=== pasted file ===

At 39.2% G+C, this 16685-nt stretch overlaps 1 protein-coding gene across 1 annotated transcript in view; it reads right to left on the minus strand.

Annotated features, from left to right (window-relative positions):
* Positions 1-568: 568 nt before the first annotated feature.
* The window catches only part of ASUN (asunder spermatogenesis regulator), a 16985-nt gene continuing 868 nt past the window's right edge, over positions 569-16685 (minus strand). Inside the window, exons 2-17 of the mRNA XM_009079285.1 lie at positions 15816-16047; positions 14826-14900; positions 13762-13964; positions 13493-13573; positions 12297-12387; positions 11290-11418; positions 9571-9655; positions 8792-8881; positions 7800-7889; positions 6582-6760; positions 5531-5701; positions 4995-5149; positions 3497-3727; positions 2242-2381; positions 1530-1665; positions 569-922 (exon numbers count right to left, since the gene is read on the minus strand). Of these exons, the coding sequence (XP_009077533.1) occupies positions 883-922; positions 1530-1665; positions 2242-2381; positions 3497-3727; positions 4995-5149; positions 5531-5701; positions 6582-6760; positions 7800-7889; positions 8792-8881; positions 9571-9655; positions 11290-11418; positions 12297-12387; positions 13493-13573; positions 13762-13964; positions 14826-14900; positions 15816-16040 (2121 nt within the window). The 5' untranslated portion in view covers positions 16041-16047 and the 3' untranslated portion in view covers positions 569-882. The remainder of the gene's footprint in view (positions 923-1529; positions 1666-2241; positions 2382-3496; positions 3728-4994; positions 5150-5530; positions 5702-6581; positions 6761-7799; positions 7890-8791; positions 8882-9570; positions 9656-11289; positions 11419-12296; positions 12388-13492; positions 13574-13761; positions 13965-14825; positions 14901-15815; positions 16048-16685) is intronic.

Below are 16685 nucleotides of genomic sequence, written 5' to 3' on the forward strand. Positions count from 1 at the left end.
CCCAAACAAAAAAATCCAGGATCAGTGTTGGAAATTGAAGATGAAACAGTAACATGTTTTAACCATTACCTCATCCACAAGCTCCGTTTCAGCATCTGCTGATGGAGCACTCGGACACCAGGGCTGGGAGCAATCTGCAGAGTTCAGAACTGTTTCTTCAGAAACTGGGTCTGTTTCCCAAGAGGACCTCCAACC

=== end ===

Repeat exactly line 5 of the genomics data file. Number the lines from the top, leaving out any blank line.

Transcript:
Below are 16685 nucleotides of genomic sequence, written 5' to 3' on the forward strand. Positions count from 1 at the left end.